IP Address: 10.40.14.65
Port: 1024-1123,5900
Click Next.
Enter Server Pool and Rules:
Default Server Pool: tas-tcp-pool
Click Next, then click Finish.

Create the virtual server which forwards SSH traffic to the foundation:
Click +ADD to add a new virtual server.
Enter General Properties:
Name: tas-ssh-vs
Application Type: Layer 4 (TCP)
Application Profile: nsx-default-lb-fast-tcp-profile
Click Next.
Enter Virtual Server Identifiers:
IP Address: 10.40.14.65
Port: 2222
Click Next.
Enter Server Pool and Rules:
Default Server Pool: tas-ssh-pool
Click Next, then click Finish.

Create the load balancer:

In the NSX-T Manager UI, navigate to Networking > Network Services > Load Balancing > Load Balancers.

Click +ADD.
Enter the fields:
Name: tas-lb
Load Balancer Size: small
Click OK.
Select tas-lb.
Click Actions > Attach to a Virtual Server, and then select tas-web-vs. Repeat this procedure for the Virtual Servers tas-tcp-vs and tas-ssh-vs.
Click Actions > Attach to a Logical Router, and then select T1-Router-TAS for VMs-Deployment.

DNS

There are some unique DNS requirements that need to be in place for the deployed applications to be accessible.

  • Create three sub-domains under your primary domain named tas-system, tas-apps and tas-ssh.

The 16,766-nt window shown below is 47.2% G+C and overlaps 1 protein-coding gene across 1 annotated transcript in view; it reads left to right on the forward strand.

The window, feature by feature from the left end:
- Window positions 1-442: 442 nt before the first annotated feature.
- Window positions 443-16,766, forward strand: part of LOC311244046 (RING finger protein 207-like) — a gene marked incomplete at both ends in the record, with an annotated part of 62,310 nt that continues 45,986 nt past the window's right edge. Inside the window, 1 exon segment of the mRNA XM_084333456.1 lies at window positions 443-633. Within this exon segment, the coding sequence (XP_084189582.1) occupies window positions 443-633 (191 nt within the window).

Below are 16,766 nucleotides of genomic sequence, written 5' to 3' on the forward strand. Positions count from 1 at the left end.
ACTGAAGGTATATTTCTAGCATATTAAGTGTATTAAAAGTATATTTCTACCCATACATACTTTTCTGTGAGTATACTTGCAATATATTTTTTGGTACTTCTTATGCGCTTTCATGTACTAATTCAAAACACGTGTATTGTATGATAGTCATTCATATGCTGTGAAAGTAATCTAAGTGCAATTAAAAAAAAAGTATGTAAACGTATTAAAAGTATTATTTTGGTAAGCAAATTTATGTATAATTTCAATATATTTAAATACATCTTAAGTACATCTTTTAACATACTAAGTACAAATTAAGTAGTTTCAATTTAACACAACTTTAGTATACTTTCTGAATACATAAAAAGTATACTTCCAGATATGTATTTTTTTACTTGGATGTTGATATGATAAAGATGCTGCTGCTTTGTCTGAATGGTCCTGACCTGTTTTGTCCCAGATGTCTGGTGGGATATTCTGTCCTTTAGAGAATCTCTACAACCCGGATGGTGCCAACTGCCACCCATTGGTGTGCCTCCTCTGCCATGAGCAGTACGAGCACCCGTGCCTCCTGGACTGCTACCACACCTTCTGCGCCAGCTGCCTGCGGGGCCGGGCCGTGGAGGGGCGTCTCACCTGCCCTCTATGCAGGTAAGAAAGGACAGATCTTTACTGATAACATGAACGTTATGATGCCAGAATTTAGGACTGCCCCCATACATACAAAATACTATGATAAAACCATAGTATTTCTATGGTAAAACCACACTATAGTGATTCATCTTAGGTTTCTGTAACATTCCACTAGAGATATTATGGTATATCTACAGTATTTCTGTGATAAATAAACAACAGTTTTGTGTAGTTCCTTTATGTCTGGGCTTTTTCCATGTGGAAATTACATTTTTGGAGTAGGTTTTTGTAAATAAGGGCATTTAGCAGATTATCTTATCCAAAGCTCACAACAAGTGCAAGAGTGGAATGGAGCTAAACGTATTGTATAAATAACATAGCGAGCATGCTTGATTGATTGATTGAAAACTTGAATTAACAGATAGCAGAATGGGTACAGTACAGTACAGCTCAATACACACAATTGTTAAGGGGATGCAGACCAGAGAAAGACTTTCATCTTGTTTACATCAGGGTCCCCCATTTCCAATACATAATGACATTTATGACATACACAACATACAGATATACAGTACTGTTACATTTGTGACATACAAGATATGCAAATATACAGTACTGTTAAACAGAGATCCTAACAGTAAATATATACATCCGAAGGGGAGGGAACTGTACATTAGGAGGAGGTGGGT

• In each sub-domain, create a wildcard DNS record (*.tas-system.corp.vmw for example) that maps to the external IP address used when creating the load balancer in NSX-T (10.40.14.64 in my setup).

TAS Certificate

A wildcard certificate must be created for the TAS components and there are a few different addresses (Subject Alternative Names, or SANs) that need to be included. The following is an example of the configuration file I used to create a CSR for my Microsoft Certificate Authority to generate a valid certificate:

[ req ]
default_bits = 4096
distinguished_name = req_distinguished_name
req_extensions = v3_req
prompt = no
[ req_distinguished_name ]
countryName = US
stateOrProvinceName = California
localityName = Palo Alto
organizationName = VMware
organizationalUnitName = VMware
commonName = corp.vmw
[ v3_req ]
keyUsage = digitalSignature, nonRepudiation, keyEncipherment, dataEncipherment
extendedKeyUsage = serverAuth
subjectAltName = @alt_names
[alt_names]
DNS.1 = *corp.vmw
DNS.2 = *.tas-system.corp.vmw
DNS.3 = *.tas-app.corp.vmw
DNS.4 = *.tas-ssh.corp.vmw
DNS.5 = uaa.tas-system.corp.vmw
DNS.6 = login.tas-system.corp.vmw
DNS.7 = api.tas-system.corp.vmw

Be sure to save the certificate and key files as they will be used later.

Opsman

Opsman (Tanzu Operations Manager) and bosh are largely deployed the same as noted in my previous post, https://little-stuff.com/2020/09/30/tgki-1-9-with-windows-workers/#Deploying_Tanzu_Operations_Manager. The main difference between the TAS and TKGI configurations is that there were four availability zones (AZs) and four networks created for TAS, one for each of the organizational categories noted previously (infrastructure, deployment, services, isolation). Each AZ uses the corresponding resource pool in vSphere and each network uses the corresponding logical switch from NSX-T. The following shows the deployment AZ and network as an example: